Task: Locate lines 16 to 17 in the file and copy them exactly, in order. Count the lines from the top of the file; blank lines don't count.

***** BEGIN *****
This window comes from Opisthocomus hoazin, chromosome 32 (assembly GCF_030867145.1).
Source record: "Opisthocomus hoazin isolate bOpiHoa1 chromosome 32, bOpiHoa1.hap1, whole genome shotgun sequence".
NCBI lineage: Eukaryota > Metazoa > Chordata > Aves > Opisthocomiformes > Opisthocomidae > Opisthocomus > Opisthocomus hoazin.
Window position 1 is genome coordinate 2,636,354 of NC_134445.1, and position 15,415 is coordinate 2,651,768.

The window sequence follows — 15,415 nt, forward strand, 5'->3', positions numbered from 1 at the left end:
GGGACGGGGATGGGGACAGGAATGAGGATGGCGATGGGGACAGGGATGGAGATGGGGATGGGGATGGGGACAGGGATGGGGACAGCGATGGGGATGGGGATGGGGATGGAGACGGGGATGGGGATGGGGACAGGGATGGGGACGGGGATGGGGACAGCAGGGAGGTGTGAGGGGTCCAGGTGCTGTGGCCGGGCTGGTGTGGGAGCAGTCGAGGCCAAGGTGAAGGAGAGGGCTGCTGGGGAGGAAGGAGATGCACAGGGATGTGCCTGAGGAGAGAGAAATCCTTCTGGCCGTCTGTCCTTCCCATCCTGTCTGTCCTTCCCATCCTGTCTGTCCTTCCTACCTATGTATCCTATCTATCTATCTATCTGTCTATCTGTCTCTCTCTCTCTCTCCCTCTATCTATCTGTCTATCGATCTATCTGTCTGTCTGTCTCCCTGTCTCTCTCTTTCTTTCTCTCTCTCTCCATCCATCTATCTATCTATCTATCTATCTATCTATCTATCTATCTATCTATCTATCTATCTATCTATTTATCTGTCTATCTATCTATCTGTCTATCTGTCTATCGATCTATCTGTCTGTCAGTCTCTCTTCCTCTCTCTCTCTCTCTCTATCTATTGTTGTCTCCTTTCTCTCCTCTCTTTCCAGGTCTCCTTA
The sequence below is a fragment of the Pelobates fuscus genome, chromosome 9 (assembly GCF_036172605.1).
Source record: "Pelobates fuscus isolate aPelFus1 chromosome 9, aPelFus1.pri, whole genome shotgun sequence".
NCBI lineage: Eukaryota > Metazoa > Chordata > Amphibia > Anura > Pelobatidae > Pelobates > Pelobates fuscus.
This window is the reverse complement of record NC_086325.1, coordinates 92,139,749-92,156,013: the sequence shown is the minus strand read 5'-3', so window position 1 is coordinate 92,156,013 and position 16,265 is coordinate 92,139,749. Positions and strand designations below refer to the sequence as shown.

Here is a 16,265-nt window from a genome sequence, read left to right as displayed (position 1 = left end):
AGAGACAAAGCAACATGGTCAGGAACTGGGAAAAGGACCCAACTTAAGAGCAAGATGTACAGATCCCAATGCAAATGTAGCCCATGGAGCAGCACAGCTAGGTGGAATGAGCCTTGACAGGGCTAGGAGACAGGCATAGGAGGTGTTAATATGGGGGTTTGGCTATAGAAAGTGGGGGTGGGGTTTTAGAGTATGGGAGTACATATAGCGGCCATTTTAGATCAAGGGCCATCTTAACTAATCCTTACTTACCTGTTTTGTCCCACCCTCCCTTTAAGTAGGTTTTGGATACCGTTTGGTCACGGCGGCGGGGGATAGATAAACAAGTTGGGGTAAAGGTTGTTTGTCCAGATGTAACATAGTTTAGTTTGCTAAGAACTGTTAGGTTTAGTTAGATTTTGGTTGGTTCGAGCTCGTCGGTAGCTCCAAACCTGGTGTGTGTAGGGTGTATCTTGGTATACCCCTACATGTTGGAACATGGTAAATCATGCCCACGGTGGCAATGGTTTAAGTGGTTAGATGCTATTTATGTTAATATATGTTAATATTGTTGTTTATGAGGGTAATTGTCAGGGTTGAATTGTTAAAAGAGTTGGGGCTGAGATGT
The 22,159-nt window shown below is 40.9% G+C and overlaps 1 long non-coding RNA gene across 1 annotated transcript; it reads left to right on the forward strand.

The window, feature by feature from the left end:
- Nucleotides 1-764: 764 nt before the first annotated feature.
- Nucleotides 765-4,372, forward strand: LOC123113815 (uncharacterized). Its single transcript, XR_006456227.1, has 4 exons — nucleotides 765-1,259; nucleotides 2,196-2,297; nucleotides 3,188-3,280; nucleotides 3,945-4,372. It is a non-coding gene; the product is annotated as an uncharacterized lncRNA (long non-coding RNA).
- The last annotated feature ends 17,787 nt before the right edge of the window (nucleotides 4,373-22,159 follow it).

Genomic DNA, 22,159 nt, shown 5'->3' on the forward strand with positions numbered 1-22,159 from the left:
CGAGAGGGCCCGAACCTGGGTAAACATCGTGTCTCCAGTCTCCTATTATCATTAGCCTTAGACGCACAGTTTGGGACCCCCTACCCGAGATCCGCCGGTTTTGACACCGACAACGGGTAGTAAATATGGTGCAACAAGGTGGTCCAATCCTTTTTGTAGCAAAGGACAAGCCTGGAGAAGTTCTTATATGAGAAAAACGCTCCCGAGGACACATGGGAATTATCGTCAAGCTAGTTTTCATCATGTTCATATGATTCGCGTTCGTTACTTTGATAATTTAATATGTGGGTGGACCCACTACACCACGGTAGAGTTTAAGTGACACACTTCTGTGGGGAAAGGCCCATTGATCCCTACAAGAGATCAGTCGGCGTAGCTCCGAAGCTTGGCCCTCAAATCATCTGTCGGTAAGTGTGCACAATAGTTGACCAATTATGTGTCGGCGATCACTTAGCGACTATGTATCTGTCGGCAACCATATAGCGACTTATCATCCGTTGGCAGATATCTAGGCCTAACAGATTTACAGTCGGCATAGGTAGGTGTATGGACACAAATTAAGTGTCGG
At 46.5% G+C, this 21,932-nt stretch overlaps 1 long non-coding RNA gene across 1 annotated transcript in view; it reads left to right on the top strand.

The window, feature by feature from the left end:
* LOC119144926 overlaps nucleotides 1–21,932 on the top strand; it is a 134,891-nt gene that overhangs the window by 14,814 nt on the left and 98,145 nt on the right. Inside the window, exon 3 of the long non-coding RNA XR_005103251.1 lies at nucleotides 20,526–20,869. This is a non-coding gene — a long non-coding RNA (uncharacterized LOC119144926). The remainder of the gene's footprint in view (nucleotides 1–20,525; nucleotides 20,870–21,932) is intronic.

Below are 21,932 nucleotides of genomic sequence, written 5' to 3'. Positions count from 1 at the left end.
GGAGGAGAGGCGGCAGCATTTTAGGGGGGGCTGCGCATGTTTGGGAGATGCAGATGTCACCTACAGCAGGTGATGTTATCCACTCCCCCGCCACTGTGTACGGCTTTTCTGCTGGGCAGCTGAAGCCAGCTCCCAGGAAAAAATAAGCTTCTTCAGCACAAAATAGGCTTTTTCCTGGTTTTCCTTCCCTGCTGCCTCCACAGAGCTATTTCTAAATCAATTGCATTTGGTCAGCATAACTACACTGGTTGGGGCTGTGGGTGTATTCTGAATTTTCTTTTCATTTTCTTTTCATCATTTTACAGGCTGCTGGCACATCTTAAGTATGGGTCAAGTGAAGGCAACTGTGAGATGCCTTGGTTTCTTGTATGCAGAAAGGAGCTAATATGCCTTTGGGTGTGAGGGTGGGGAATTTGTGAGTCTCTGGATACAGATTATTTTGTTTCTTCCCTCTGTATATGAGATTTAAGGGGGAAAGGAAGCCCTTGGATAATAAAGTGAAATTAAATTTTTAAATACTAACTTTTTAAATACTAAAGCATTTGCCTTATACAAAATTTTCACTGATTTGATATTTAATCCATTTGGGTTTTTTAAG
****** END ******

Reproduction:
- Nucleotides 765-4,372, forward strand: LOC123113815 (uncharacterized). Its single transcript, XR_006456227.1, has 4 exons — nucleotides 765-1,259; nucleotides 2,196-2,297; nucleotides 3,188-3,280; nucleotides 3,945-4,372. It is a non-coding gene; the product is annotated as an uncharacterized lncRNA (long non-coding RNA).
- The last annotated feature ends 17,787 nt before the right edge of the window (nucleotides 4,373-22,159 follow it).